I would like to see the folks who make the decisions on the restoration at least consulting the folks actually use it for the purpose for which it was intended.

    Reply
  98. Interesting take on this.
    And how funny the tour guide had his immediate, personal, and idiosyncratic take on what was truly important.
    I would like to see the folks who make the decisions on the restoration at least consulting the folks actually use it for the purpose for which it was intended.

    Reply
  99. Interesting take on this.
    And how funny the tour guide had his immediate, personal, and idiosyncratic take on what was truly important.
    I would like to see the folks who make the decisions on the restoration at least consulting the folks actually use it for the purpose for which it was intended.

    Reply
  100. Interesting take on this.
    And how funny the tour guide had his immediate, personal, and idiosyncratic take on what was truly important.
    I would like to see the folks who make the decisions on the restoration at least consulting the folks actually use it for the purpose for which it was intended.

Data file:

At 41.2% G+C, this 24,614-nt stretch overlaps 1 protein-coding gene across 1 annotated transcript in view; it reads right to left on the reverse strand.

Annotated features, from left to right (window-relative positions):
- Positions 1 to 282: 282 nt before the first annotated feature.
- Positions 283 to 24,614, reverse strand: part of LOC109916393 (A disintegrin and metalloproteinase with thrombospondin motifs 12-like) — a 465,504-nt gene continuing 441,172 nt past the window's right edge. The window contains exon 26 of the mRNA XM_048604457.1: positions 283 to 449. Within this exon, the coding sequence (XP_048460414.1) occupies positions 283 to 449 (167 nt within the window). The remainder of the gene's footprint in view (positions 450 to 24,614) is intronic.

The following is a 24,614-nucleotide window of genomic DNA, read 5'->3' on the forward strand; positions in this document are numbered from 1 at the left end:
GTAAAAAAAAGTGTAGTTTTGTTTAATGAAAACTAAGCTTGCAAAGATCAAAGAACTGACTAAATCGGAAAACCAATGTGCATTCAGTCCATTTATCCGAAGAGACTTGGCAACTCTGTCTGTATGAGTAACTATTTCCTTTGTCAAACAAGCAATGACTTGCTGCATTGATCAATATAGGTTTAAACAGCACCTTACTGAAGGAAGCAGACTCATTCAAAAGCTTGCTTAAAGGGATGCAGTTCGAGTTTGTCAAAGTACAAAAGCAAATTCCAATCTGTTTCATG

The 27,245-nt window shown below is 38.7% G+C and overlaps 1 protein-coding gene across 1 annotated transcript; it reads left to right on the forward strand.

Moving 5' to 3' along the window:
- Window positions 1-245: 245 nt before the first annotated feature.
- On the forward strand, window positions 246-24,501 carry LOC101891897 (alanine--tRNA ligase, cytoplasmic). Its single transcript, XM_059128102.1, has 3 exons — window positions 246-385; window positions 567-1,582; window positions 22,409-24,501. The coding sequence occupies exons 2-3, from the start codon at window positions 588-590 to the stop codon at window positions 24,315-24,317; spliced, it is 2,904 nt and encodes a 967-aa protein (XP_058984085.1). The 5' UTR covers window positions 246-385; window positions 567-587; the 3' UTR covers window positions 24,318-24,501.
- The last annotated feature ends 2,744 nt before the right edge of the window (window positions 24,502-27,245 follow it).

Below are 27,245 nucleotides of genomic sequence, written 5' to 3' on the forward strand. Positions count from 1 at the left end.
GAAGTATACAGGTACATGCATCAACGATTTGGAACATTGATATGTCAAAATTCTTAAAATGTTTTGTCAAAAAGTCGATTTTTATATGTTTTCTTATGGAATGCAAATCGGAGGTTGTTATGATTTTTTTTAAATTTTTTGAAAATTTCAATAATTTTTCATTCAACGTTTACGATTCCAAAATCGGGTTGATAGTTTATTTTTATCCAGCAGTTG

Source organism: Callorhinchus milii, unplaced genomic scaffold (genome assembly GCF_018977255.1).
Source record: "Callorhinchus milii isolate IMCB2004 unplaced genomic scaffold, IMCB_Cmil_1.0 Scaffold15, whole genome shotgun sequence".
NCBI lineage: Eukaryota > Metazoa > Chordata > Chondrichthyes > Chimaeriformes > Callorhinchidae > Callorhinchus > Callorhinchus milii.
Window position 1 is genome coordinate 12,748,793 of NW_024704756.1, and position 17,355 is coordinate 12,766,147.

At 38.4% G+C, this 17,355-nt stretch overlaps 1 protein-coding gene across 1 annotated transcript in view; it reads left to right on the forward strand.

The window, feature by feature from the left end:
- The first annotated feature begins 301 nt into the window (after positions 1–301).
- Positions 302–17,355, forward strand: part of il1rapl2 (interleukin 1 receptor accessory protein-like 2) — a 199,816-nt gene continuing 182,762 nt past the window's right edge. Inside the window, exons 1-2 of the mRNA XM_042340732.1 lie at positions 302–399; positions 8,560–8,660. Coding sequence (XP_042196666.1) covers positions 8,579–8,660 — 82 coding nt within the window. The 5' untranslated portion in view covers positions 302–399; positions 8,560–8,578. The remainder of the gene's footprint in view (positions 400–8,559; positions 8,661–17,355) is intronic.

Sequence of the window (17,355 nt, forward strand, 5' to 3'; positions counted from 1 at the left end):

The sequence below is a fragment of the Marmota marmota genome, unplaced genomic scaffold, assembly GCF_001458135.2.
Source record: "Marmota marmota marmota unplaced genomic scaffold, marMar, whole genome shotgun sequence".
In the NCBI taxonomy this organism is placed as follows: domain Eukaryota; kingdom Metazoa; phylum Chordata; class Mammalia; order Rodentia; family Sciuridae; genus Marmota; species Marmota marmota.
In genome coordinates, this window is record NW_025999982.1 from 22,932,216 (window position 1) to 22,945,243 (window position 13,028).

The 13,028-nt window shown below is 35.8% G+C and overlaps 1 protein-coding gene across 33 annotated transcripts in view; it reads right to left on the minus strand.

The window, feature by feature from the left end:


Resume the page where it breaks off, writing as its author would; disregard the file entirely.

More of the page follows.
Reply
  101. We’ll be confronted with the wreck of Notre Dame, in every photo of Paris from now on. Not something we can ignore. And not something that can be razed to the ground and replaced with another structure.
    Just as the Victorian response to a crumbling structure tells us a lot about the Victorians, OUr response is going to tell the future a lot about us.
    We’ll have a long time to think about this.

    Reply
  102. We’ll be confronted with the wreck of Notre Dame, in every photo of Paris from now on. Not something we can ignore. And not something that can be razed to the ground and replaced with another structure.
    Just as the Victorian response to a crumbling structure tells us a lot about the Victorians, OUr response is going to tell the future a lot about us.
    We’ll have a long time to think about this.

    Reply
  103. We’ll be confronted with the wreck of Notre Dame, in every photo of Paris from now on. Not something we can ignore. And not something that can be razed to the ground and replaced with another structure.